Imfeld slam dunks into public school
By REBEKAH ADAMS
Boyle County High School
After ten years of being home schooled, Will Imfeld began contemplating a different path for the remainder of his high school education. Academically, he was excelling in this environment, but socially and athletically, he was interested in taking a leap forward.
Imfeld decided to explore the public school setting once he had considered his options. Because he already knew several BCHS students and enjoyed watching the basketball team, as he was a player himself, he decided to visit the school in the spring of 2016.
Following his decision to attend public school, he continued to hear negative comments regarding this type of education. “I really didn’t know [what to expect], that’s one of the reasons I came here, because I wanted the experience. However, it’s pretty much met my expectations, without the ‘bad’ people though.”
On his first day of public school, he was reunited with several old friends but also began new friendships with classmates. He is adapting pretty well, and one of his new friends, Benjamin Hatfield, even claimed, “He is my hero.”
Now in his first full year, Imfeld is taking several challenging classes including pre-calculus and Advanced Placement World History. His pre-cal teacher, Loran Crowell, shared, “He is outstanding. That kid never struggles in class.”
As for his new social structure, he is maintaining his strong religious values while influencing others by his example. Imfeld is very kind and generous towards others throughout the school. Another new friend, Cameron Guinn, summarized him as being “one of the coolest guys I know. He is generous, funny, and just an all-around kind-hearted person.”
Even though the academic and social transition has been smooth, other challenges have presented themselves. “Basketball wise, it was kind of difficult because it’s a different level of competition with different people. School wise, it’s been pretty easy with similar education levels. I just think the schedule for public schools is a lot more rigorous, but it’s been okay.”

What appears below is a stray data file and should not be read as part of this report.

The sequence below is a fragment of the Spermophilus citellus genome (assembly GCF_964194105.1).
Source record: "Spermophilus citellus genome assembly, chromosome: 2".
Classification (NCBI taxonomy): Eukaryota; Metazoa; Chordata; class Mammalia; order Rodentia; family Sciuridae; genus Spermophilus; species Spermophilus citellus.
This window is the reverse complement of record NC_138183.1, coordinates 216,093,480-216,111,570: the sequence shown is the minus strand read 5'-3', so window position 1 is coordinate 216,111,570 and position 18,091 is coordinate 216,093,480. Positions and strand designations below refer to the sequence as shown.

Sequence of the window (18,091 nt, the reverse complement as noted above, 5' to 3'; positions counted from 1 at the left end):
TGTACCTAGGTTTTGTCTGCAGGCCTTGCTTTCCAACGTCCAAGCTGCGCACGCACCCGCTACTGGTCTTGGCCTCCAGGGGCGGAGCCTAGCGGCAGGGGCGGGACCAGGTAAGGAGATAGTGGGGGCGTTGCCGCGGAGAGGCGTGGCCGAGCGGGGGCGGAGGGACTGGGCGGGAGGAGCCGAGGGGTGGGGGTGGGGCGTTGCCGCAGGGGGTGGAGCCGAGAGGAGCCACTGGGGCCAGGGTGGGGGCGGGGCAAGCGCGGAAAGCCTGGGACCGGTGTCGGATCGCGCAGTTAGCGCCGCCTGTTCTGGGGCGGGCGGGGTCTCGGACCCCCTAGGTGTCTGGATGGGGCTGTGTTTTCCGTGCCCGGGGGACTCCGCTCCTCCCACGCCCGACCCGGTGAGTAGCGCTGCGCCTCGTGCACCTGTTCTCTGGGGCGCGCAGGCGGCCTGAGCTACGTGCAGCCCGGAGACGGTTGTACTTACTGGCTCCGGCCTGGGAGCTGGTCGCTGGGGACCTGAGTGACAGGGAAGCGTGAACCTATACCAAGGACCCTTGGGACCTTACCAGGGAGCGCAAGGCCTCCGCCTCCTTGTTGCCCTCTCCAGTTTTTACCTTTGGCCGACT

The rigor of a long basketball season has been quite challenging, but his hard work is paying off as he has become a starter for the varsity basketball team. With the Rebel Rowdies’ (student pep section) crazy chants and Coach Steve Adams’ booming voice, Imfeld loves playing his heart out and dedicating his time for his team.
Rebel Pride has certainly taken over, but Imfeld cannot point to one particular moment where he first felt the passion. “There’s not just one moment, it’s been an accumulation of stuff, like getting to know people and getting closer to the guys on the basketball team. My favorite experience has to be one of two things. I liked when we beat Mercer, that was fantastic, and Homecoming was pretty fun as well.”
Now with just a few more months left in his initial school year, Imfeld’s views on public schooling are opposite of those that he had once heard. He does not think it is ‘bad’ and neither are the people, as others implied.
As of now, Will plans to continue his education at Boyle County High School for his last two years before college. “I look forward to beating more teams like Mercer, succeeding in sports, and being a witness for my God.” Imfeld is an asset to the Boyle County family and his fellow Rebels are excited to have him.